This research demonstrated that lower subjective SES increased delay discounting. This suggests an association between subjective SES and how people wait for larger future rewards. Moreover, to the best of my knowledge, this study offers the first evidence that the slope of subjective SES is steeper in smokers than in non-smokers, and that discounting behavior is apparent in smokers with lower SES. Although the association between smoking behavior and impulsive choice in delay discounting is consistent with previous findings (e.g., Bickel et al. 1999; Ohmura et al. 2005), this study suggests a need to assess the association with an individual’s social class, particularly one indicated by class and hierarchy.
Whereas subjective SES was associated with delay discounting, no effect of objective SES was found. The unexpected findings on objective SES might result from the fact that the present research adopted a categorical measure of yearly income with 8 points in increments of 2,000,000 yen and did not ask for the participants’ exact income. Because the distribution was indeed positively skewed (see Table 1), asking about monthly income and using a categorical measure with a smaller range of money in smaller increments would be more appropriate to detect a relationship between income and delay discounting. Future work testing for samples with a wide range of income is needed.
Past studies have suggested a strong correlation between subjective SES and health indicators such as chronic illness, hypertension, and exercise habits. In addition, a correlation is usually found even if objective SES is controlled for (e.g., Adler et al. 2008). Researchers have assumed that this relationship between SES and health suggests that individuals with lower subjective standing are more vulnerable and have greater responsiveness to stress, reflecting their lack of resources to handle it (e.g., Adler and Snibbe 2003). Moreover, given that social status is associated with serotonergic function fostering impulsive and aggressive behaviors (e.g., Edwards and Kravitz 1997), and that the association leads to poor health behaviors (e.g., Matthews et al. 2010), the current findings demonstrating the relationship between lower subjective SES and delay discounting might align broadly with the findings of past studies on subjective SES and health outcomes in that impulsivity underlies the relationships.
Impulsivity also underlies an association between smoking and delay discounting (Bickel et al. 1999; Ohmura et al. 2005). Nevertheless, the subjective SES and smoking status interaction on delay discounting behavior in this research suggests that smokers and non-smokers do not differ in the behavior when their subjective SES is high. This may result from a sense of control, which is higher in people with higher subjective SES (Kraus et al. 2009), moderates an impulsive choice. However, given that previous studies on the relationship between smoking and discounting have mainly focused on heavy smokers who consume no less than 20 cigarettes per a day (e.g., Bickel et al. 1999), that there is no difference in discounting behavior between non-smokers and mild smokers (Ohmura et al. 2005), and that in the current study only 40 % (17 out of 42) of the smokers are defined as heavy ones, the effect of impulsivity induced by daily nicotine exposure might be weak so that the difference between smokers and non-smokers becomes negligible particularly in people with higher subjective SES.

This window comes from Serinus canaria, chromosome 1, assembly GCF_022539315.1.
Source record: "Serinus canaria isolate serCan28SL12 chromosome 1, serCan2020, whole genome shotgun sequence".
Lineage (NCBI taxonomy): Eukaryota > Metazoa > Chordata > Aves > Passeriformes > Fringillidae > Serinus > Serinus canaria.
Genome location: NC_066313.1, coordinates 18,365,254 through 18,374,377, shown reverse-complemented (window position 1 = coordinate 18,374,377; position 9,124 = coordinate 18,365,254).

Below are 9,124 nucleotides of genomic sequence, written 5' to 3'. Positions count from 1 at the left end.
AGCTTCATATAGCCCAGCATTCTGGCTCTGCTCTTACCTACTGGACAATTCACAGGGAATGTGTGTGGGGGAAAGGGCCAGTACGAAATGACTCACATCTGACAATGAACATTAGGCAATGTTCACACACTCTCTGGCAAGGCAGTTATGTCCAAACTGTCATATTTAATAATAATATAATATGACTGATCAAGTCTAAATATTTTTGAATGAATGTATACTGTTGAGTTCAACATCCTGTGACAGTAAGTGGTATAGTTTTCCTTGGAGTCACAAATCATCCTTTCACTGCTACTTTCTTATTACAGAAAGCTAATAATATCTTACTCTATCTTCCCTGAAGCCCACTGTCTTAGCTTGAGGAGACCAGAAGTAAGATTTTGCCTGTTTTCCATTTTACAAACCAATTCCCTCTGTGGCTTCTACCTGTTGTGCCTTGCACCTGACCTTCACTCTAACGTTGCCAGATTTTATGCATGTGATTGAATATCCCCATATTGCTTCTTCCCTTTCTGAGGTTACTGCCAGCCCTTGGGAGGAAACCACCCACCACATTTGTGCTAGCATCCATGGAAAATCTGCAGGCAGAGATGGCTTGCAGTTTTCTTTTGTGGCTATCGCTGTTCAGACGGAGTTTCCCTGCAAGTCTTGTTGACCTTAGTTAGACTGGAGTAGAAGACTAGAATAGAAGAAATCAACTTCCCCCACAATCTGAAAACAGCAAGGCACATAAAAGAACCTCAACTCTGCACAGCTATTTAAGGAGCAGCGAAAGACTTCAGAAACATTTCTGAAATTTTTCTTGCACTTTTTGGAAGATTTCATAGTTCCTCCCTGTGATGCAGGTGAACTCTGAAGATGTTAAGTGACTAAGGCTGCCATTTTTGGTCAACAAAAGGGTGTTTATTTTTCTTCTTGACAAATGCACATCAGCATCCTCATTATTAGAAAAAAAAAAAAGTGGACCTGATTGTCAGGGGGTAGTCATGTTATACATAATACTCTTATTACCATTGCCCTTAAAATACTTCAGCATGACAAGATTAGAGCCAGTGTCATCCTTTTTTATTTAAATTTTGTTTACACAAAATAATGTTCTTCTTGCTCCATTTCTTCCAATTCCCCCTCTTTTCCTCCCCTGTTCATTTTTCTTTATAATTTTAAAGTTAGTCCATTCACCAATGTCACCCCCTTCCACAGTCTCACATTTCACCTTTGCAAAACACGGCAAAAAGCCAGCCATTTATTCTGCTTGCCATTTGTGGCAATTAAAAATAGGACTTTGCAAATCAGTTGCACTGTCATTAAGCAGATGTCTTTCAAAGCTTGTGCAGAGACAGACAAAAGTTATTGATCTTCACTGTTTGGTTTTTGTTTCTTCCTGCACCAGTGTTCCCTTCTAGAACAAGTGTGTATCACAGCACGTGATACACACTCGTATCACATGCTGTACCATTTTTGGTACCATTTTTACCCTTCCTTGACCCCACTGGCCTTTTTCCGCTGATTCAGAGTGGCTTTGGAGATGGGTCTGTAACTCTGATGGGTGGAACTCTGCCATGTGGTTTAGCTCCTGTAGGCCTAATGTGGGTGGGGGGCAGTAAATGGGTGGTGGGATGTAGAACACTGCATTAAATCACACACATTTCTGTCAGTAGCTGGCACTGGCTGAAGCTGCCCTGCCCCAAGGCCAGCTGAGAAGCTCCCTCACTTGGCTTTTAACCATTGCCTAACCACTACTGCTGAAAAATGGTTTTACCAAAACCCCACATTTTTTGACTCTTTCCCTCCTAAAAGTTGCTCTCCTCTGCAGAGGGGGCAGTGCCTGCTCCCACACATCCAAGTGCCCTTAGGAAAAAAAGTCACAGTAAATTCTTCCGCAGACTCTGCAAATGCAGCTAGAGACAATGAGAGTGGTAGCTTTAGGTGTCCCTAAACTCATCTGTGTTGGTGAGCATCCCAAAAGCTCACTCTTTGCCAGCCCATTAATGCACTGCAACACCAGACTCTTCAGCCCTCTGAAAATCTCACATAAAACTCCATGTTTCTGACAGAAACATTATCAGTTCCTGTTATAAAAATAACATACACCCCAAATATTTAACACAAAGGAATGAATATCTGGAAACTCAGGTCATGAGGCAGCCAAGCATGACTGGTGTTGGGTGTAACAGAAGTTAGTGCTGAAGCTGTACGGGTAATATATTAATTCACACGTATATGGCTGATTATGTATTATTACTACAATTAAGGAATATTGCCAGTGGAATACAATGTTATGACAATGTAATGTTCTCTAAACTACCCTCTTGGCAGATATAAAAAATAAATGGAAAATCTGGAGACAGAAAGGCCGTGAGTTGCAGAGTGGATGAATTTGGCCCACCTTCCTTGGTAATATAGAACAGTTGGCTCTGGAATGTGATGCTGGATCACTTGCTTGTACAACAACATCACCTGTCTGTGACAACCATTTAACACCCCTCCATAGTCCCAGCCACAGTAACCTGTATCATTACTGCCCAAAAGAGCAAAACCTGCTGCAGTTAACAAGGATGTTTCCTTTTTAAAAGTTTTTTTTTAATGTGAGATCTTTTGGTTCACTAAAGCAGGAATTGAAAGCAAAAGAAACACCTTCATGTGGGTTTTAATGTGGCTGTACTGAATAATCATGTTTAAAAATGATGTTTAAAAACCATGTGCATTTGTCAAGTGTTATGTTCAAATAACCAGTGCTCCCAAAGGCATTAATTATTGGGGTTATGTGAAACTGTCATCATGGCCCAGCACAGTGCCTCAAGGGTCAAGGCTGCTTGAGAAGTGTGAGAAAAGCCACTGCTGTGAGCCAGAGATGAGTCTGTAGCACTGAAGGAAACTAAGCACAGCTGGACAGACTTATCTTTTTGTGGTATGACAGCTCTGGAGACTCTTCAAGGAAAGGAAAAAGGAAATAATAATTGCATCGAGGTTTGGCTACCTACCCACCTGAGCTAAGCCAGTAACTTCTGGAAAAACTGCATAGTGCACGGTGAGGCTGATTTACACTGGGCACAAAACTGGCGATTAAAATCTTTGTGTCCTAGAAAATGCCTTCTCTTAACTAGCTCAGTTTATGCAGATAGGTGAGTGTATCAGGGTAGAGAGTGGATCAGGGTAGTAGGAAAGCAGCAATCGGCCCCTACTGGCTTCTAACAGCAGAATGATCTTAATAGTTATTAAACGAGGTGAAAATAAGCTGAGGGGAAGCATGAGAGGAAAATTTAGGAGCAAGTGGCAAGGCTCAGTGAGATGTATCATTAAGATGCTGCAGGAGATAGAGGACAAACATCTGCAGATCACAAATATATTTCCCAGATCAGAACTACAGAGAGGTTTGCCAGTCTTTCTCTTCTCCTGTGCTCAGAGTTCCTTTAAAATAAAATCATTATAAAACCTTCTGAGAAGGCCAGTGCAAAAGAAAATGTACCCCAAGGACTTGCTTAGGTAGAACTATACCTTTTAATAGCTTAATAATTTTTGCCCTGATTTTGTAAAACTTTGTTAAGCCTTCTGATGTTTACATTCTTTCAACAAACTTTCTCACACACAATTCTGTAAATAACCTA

Although the present research just focused on the effects of demographic factors (SES and smoking status) in delay discounting based on correlations among these factors, it is crucial to explore the underlying mechanisms in future work. The key factors would be impulsivity and sense of control. Future work should examine the role of these factors in the relationships among SES, smoking, and delay discounting and clarify the causal relationships.
There are some shortcomings to the present research. First, it was based on a hypothetical scenario. Although previous studies found no difference between real and hypothetical rewards in terms of delay discounting (e.g., Johnson and Bickel 2002), the effects of SES and smoking might be different if the individuals have to make a choice about real monetary rewards. Second, because this study did not manipulate the participants’ assessment of their relative socioeconomic rank in addition to the cross-sectional nature of the data, the possibility that several factors (e.g., the features of the community where the individuals live) that intervene in the perception of subjective SES may have produced an association with delay discounting cannot be denied. Further investigations that manipulate relative socioeconomic rank (e.g., Piff et al. 2010) will be needed to improve the current findings based on correlations. Finally, this study did not address the effects of SES and smoking on monetary losses, although typically, only monetary gains are examined in most studies. Discount rate for losses tends to be lower than discount rate for gains. Does the difference for outcome effect influence how SES and smoking status interact to delay discounting? In future research, it would be important to see whether the current findings could be extended to the discounting of monetary losses.